Local fastcore heavyweights Disparo are no strangers to the stage. Over the past couple of years the band has cemented their name, in the underground scene, as one of the fastest, tightest and most tenacious bands around. Coming off the back of an album release, and a recent tour with In Defence, Disparo are gearing up to take the world by storm once again with the announcement of their second world tour. The tour will see the lads visiting venues around the United States, Europe, UK, Asia, and of course their beloved home of Australia.
Hey Tommy, Johnny here from KYS, how have you been?
Yeah, not too bad man, how about you?
Good man, [just] had work today.
What do you do, if you don’t mind me asking?
I’m a chef at an Italian restaurant.
Let’s jump into it. You guys are making waves in the local fastcore scene, how long have you been performing and playing music together, and how did the band form?
The band started like four years ago. I’d been living overseas in the UK and Europe for a while, and I came back to Australia and just wanted to do something over the top. There’s not really many bands that play fastcore in Australia, so basically I found some old friends I knew through music and yeah, we’ve just been going for it.
So, this just started out as a hobby [then]; has it taken off bigger than what you expected?
I always wanted things to [take off] with Disparo because I’d been playing in bands since I was fifteen, [and] I’m thirty now. I always wanted to go overseas. That’s always been a thing for me and I made that really clear with the members of the band, and we just sort of [went from] there. If you get the opportunity, why not do it?
Have you been playing in fastcore bands your whole life, or has it just been mixed up?
A bit of everything. This is the only fastcore band I’ve ever played in, but [it has] always been alternative music. Sort of like hardcore, metal, [and] in high school it was pop-punk bands I was in.
This is a bit of a departure from that.
Yeah, there’s just something about playing thirty second songs, it’s too much fun. I don’t want to play any other kind of music.
You previously released your debut full-length, ‘Co-Exist’, how do you think the reaction to that was from peers and fans?
Everyone had nothing but nice things to say about it, which, for me, was really cool because I actually write all the music in Disparo as well. We were on such a tight schedule because of all the touring we did and we actually learnt the whole album in about four band practices. and then we recorded it in four and a half hours. Considering the time we put in and everything, our drummer actually had to leave early because he had to go to work on the day we recorded it, so considering all the time we put into it – the response has been amazing.
What other releases do you have coming up? I know there’s one with ACxDC in the works.
Yeah, that’s coming out next month. We also have a 12-track EP coming called ‘Just Getting It Done’. We [also] have a split with Midwife (Melbourne) and a split with Totakok (Malaysia) coming out.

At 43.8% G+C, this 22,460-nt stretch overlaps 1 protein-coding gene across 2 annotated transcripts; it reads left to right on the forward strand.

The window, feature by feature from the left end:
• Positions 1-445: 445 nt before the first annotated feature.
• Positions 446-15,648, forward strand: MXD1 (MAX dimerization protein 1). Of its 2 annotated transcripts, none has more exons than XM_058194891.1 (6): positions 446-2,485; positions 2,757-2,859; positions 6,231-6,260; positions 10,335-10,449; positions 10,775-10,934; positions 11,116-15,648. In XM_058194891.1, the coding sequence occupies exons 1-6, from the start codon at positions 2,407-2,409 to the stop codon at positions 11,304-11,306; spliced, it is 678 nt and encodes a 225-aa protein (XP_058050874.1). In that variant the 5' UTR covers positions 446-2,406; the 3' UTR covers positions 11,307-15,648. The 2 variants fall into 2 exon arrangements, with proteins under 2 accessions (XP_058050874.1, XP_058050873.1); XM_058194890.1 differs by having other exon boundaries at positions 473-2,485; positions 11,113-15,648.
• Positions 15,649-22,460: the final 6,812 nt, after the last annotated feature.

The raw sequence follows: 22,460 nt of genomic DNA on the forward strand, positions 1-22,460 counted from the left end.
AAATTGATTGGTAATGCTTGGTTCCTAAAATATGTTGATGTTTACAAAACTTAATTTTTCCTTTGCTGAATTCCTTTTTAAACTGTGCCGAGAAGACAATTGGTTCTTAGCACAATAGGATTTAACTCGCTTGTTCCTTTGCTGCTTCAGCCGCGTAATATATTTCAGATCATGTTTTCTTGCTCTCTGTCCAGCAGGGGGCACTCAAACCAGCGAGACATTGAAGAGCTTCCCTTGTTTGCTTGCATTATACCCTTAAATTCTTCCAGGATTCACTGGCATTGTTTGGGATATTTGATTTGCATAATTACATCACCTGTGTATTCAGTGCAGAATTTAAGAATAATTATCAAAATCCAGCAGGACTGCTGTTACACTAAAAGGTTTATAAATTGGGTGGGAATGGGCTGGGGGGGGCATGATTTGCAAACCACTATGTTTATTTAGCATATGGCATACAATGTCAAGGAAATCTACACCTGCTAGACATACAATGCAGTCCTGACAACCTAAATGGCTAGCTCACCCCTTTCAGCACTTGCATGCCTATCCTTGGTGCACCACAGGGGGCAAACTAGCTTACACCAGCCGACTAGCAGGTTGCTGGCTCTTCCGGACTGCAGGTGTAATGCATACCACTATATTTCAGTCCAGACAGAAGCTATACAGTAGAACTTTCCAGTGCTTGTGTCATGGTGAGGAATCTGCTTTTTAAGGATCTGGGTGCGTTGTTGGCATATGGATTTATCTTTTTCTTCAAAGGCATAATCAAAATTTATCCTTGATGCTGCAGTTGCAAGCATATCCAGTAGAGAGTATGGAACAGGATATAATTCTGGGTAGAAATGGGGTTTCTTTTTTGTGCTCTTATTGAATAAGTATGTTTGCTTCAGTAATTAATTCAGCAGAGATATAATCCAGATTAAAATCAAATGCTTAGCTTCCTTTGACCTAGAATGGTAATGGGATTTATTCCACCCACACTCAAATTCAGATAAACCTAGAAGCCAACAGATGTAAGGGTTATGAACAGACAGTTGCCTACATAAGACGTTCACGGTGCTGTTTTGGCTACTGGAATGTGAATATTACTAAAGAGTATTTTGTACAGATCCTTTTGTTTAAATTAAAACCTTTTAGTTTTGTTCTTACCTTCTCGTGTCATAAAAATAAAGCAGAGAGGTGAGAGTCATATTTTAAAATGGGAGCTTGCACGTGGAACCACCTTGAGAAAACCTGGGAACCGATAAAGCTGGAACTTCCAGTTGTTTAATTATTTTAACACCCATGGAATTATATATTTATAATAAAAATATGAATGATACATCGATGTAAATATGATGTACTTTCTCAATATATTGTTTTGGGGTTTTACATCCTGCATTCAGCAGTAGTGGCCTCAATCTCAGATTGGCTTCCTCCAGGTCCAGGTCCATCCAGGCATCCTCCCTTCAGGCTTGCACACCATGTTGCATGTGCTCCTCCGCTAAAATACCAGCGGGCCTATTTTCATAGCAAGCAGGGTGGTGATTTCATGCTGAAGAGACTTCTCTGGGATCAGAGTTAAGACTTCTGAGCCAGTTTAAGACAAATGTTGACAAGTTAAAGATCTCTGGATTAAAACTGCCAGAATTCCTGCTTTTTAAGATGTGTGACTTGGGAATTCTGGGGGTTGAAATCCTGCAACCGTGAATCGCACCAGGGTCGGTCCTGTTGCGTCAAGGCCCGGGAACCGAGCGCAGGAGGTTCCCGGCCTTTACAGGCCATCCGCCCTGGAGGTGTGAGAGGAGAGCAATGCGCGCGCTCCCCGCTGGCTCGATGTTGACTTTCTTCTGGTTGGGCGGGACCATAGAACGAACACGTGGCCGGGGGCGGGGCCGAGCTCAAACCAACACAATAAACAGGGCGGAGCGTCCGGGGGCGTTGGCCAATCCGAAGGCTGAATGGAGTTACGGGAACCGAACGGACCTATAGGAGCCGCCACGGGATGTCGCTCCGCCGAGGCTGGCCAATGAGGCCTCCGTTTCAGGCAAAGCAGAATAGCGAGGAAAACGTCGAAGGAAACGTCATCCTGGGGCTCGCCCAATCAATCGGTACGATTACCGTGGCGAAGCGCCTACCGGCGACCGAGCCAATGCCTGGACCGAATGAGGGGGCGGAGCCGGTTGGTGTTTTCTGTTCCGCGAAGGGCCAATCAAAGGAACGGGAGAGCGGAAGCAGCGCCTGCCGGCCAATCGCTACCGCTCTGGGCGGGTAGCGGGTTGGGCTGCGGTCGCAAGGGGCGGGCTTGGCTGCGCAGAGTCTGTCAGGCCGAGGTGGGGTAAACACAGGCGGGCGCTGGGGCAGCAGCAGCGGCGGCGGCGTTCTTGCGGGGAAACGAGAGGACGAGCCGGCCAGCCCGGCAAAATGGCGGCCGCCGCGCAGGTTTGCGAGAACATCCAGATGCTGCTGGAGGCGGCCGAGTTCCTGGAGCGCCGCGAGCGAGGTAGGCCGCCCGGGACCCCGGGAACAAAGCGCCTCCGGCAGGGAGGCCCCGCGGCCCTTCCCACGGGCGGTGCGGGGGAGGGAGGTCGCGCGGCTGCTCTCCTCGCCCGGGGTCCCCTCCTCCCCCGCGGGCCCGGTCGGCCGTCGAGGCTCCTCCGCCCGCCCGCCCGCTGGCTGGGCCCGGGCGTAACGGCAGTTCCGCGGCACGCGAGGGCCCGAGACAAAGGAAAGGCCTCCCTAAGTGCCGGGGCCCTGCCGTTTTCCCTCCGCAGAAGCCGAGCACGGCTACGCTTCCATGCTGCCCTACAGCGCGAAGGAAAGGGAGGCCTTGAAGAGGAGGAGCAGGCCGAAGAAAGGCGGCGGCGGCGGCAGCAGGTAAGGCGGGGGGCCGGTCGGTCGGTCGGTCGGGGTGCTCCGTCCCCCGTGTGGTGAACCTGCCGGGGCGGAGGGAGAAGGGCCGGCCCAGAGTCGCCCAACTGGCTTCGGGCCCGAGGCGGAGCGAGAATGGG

How do you get all the connections for these splits? I imagine there is a lot of networking involved.
I kind of pride myself on being a good networker. That comes with touring overseas, you get in contact with people you might not of had the chance to and it has really all just come from that. We make friends with other bands and other people. Also, with playing really short songs it isn’t hard to pump out enough songs for a release.
Moving on from your releases, you’re heading out on a huge string of shows soon. When did you think it was time to start playing shows out of NSW, or even out of Australia? You mentioned earlier that you were always keen on doing something internationally, so when did you think it was time to sort it out?
In the early days we had a lot of problems with members. I’m actually the only original member in the band, and it got to the point where we had a lot of fill ins. We had a fill-in drummer, and we didn’t have a bass player. We were on our way to Melbourne and we had been to New Zealand by this part and it was the only overseas thing we’d done, but yeah, we were headed to Melbourne and the bass player had quit two days before, so we played as a three-piece with a drummer from Melbourne who was hanging out with us and [our] guitarist Rhett and I sat down at the bar and we said, “Well what do you wanna do? Do you wanna keep going?” and he said, “Well let’s try and get it going, let’s find some guys, at least a solid drummer, and if we do, let’s go overseas!”. I asked him where he wanted to go and he said America, and I said Europe so we just decided why don’t we just go to both [places]. So, a month later we got Kieran, who is our drummer now; he is a bit younger than us so he was really, really keen, and it’s good to have a fresh set of eyes to join the band. We still don’t have a permanent bass player, at this point we have four and they’re scattered all over the world.
Damn, so who will be filling in on bass for the tour, or will it be split amongst them?
Yeah, so we have Brad who does a lot for us – he records all the songs for us and stuff like that because he’s based in Sydney, and he’s doing all the Australian and American legs of the tour. He’s really excited for it and he’s an easy guy to tour with, which is awesome. Then we have a friend from the UK who’s going to do the UK shows with us, a really good friend of mine from Italy is gonna do the Europe shows with us, and then, for the Japan shows, a buddy of mine from Adelaide is gonna fly up and do those with us.
That’s really cool that you don’t have to put all your eggs in one basket for the fill-ins.
It’s really cool too that we have this band that we can have a lot of our friends play in, which is just really cool. It’s awesome, to be honest.
This is, if I’m not mistaken, your second world tour almost within a year. I take it the first one was relatively successful? I’m friends with Kieran on Facebook and I remember seeing heaps of pictures from your last tour, but it didn’t really give me a grasp on whether or not people were coming to the gigs or the degree of its success. How did you think the shows went down?